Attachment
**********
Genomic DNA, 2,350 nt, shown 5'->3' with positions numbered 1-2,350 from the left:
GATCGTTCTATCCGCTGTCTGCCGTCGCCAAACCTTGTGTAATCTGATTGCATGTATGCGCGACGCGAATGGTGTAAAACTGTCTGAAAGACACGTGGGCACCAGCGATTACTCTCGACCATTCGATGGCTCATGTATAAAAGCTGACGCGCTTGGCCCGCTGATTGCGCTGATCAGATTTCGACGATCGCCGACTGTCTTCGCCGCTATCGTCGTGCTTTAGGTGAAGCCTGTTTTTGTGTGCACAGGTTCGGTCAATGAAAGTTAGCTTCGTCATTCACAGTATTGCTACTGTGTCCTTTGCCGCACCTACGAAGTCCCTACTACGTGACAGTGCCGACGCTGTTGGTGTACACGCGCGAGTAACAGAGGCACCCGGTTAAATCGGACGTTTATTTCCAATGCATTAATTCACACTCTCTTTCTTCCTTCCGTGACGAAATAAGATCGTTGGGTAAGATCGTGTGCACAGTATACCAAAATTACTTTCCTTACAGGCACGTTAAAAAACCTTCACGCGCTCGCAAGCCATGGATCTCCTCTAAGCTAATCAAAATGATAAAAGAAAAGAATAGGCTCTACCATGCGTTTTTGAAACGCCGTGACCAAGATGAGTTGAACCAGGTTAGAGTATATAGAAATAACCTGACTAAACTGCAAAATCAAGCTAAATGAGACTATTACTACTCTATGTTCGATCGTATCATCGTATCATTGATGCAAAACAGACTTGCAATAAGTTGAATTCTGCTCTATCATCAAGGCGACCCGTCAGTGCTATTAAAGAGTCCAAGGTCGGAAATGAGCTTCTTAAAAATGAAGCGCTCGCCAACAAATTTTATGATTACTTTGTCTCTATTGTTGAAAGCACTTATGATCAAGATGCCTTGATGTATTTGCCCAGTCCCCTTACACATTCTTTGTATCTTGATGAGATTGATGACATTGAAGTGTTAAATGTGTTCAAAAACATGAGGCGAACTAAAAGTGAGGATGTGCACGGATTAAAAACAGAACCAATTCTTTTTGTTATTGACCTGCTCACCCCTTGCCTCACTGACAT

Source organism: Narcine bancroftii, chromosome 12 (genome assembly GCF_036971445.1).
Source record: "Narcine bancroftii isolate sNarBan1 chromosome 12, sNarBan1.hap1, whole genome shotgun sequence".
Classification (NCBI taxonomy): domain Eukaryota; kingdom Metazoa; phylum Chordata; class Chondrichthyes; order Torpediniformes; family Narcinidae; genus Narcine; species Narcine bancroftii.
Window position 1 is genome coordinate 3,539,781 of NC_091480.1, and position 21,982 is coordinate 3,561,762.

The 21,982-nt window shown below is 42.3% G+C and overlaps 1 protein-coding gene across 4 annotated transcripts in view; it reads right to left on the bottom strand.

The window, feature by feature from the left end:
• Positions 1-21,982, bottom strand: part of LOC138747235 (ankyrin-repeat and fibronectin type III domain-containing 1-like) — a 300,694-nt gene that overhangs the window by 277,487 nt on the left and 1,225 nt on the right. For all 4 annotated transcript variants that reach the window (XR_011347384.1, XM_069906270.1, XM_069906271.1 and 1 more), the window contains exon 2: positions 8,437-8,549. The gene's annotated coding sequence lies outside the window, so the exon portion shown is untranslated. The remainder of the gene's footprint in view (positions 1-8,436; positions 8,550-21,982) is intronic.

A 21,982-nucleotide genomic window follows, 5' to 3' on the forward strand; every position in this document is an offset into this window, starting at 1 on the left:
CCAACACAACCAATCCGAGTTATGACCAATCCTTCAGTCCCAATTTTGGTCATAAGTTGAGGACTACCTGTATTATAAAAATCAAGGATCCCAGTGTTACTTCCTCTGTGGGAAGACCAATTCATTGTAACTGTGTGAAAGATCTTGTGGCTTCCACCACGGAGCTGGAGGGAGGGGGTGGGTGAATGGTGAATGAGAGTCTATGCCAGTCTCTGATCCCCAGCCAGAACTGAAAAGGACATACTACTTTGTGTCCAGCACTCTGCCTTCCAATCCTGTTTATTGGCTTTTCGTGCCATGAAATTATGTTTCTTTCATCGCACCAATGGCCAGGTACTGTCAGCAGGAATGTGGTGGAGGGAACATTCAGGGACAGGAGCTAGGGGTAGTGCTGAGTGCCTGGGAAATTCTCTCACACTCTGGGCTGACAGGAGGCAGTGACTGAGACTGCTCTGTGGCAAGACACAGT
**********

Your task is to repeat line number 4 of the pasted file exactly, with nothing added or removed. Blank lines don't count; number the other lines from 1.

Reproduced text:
Source record: "Narcine bancroftii isolate sNarBan1 chromosome 12, sNarBan1.hap1, whole genome shotgun sequence".